I kept waiting for him to show up for the first couple of days when I was back to work. Then it was the first couple of weeks. But then I forced myself to stop hoping. It was stupid really, I know that now, but every single person who walked through the door could have been him until I looked up – proving to myself that it wasn't. All the time I wondered what he meant. What exactly was I right about? That question nearly drove me crazier than Benny has ever done.
Going back to work knowing that everyone knew I was a complete nut-job was hell. They had me doped up on some drug or other for a few days in the hospital – turned me into a vegetable and weaned me back down to 'an appropriate dose' over the course of my stay. It was horrible. Then, to add insult to injury, they told Eva about it because apparently crazies aren't allowed doctor-patient privileges like privacy, and I can't be trusted to take pills on my own. Being reduced to the status of a minor swallowed the last remnants I had of feeling like a normal person. Well, that gig's up. I'm clearly nowhere near functional. Although, maybe they were right about not trusting me to take my pills; I need my counting to distract from the things that I see, even they don't understand that. I'm not giving it up lightly. So for the last fortnight, I've been acting like a cat with my pills, pretending to swallow them and spitting them out later when Eva isn't looking. That's symptomatic too, isn't it? Refusal to take medication – stubborn avoidance of the fact that anything's wrong?
At work I act unresponsive because that's what they expect on beta-blockers, but my mind has me wanting to double-tap every item in the place and play the triangle-game until I don't even remember Joe's name. They all treat me like I'm five again; all I want to do is scream. I feel God owes me a BAFTA for my zombie performance, but higher up the list than that – I'd take my life back. It really isn't peanuts anymore, it's gone beyond a joke.
But that's not the worst bit. What really stings, is the fact that I found out Amy was ok from the local paper. Joe didn't even bother to let me know, but I have my suspicions he was the detective they talked about being suspended following the abusive arrest. I was right though – it was the electrician, and they got a confession out of him about what he did to his sister – said he never intended to hurt Amy – he was trying to make amends. That was why I didn't get a bump – his intentions were pure after all. Somewhere in all of that is everything I was right about.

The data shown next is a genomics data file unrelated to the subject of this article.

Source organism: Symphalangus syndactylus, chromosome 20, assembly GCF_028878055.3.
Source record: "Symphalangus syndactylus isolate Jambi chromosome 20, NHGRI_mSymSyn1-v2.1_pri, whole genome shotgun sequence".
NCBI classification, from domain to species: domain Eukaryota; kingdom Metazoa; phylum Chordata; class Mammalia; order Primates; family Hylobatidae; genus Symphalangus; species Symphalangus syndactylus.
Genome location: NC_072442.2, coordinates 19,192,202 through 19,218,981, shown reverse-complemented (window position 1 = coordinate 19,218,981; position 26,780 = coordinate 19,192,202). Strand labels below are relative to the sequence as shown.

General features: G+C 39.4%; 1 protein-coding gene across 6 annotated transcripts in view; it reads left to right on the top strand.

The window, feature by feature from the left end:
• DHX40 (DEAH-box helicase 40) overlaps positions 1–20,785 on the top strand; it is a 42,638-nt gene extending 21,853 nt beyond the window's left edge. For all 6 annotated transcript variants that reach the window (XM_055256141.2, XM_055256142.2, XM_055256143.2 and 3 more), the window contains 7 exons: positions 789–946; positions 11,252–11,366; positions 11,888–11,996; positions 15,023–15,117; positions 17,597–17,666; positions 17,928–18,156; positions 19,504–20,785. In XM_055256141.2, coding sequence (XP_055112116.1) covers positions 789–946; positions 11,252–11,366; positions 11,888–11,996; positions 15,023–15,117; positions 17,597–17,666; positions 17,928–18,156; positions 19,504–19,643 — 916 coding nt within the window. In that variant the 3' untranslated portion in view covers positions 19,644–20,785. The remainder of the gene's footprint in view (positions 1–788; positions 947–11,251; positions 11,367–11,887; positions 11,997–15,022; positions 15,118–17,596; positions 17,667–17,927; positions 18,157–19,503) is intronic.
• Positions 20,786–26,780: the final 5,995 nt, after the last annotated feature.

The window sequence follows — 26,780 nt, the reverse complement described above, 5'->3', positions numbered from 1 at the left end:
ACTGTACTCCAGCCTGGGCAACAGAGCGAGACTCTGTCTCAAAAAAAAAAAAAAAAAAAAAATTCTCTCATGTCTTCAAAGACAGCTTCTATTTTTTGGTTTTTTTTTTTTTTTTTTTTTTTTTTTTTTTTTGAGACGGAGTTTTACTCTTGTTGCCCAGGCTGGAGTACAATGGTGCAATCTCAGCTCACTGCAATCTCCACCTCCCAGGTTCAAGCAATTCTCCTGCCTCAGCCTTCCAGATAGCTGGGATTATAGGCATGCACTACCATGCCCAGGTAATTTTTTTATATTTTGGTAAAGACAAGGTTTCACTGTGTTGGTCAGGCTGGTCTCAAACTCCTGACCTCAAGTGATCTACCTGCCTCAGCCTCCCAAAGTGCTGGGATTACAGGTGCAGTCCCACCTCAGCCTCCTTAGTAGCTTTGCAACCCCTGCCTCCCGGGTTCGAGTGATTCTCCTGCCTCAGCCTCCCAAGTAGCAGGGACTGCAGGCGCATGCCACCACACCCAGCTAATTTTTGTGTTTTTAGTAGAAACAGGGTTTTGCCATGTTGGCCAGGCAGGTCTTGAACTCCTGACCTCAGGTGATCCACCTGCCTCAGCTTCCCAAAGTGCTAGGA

It's a Monday morning when I finally do crack. We've had a stock delivery, new packets of coins from the bank and a queue full of businessmen with desires that aren't as repressed as they'd like them to be. I just stare at the lot of them, letting the images wash over me without so much as a flinch, and ask if they want cream on top. I am Mr Coffee. I steam, I percolate, I froth, all in a variety of sizes and I'll even smile while I do it, just don't expect that to be real. It's a big order – they don't ask individually, but bunch it together into one. The leader of the gang pays with cash and I need to give him the change that's sealed into one of those unopenable plastic bank bags. I'm unaware of pulling the bag out of the till until my fingers are straining at the plastic and there's that dull stretching pop that comes so suddenly my hands spring wide and coins fly free everywhere. Everywhere. Clatter, clatter-clatter. Splash. Award winning latte floods across the counter, and I laugh. I fold at the waist and laugh until it hurts, even though I'm being glared at, even though I want to find the coins, even though there's coffee waterfalling over the side and three customers now with drinks down their shirts.
Gabby – ever sweet, understanding Gabby who should avoid high powered magnets unless she wants more holes in her face, scowls like only a catty teenage girl can. The only though that goes through my head is that's it, I'm fired, and I really think I am because when I get asked about this, I'm not going to say I understand the error of my ways. I'm not going to appreciate that there were better courses of action to take. I'm not going to acknowledge that this is not good customer service, because I don't care anymore. Truth is, I'm relieved. Gabby hustles me into the stock room, looking quite menacing. If I didn't know she wasn't thinking it, I'd be worried she was going to lock me in and beat me up, but it's clear to see she's more disgusted than angry. That's an ego-boost if ever I saw one.
"Just – just stock take, will you? Do you think you can do that Adam?"
She doesn't wait for an answer, which is probably a good thing. I'm left in the little walk-in cupboard staring at the clipboard that hangs off the back of the door, suddenly not laughing anymore. I used to be her supervisor, before I thought that I could help. Sighing, I start the counting, checking items off as I go. This will take a long time, but hell, at least it's something I'm good at.
I check off numbers of boxes with numbers of items inside until my head is nothing but numbers that don't attach to anything. Fifteen of twelve, four of three hundred and seventy five, one of me. Hours pass and I'm aware of every second because my watch is there counting them away like tiny grains of sand. I could be buried underneath them all. When the businessmen leave, she props the door open to keep an eye on me. Maybe she thinks I'll start snorting the sugar, or try to drink the cleaning fluid.
When lunchtime comes around, I hear a familiar voice out by the counter, but ignore it until Gabby pops her head around the door to say she's going on her break. She pauses in the doorway and I look up from the open box of kitchen towel.
"I called your aunt."
I stare at her, teeth gritted. Eva gave them contact numbers, which are now pinned proudly to the wall of the staff section. People to call if Adam flips out. My aunt is right there next to the armed response unit. Ok, so that's not true, but Christ – since when did I become the infant Godzilla? Is laughing really enough reason to call my aunt? Maybe next time I smile she'll call my mother to come and take me home early.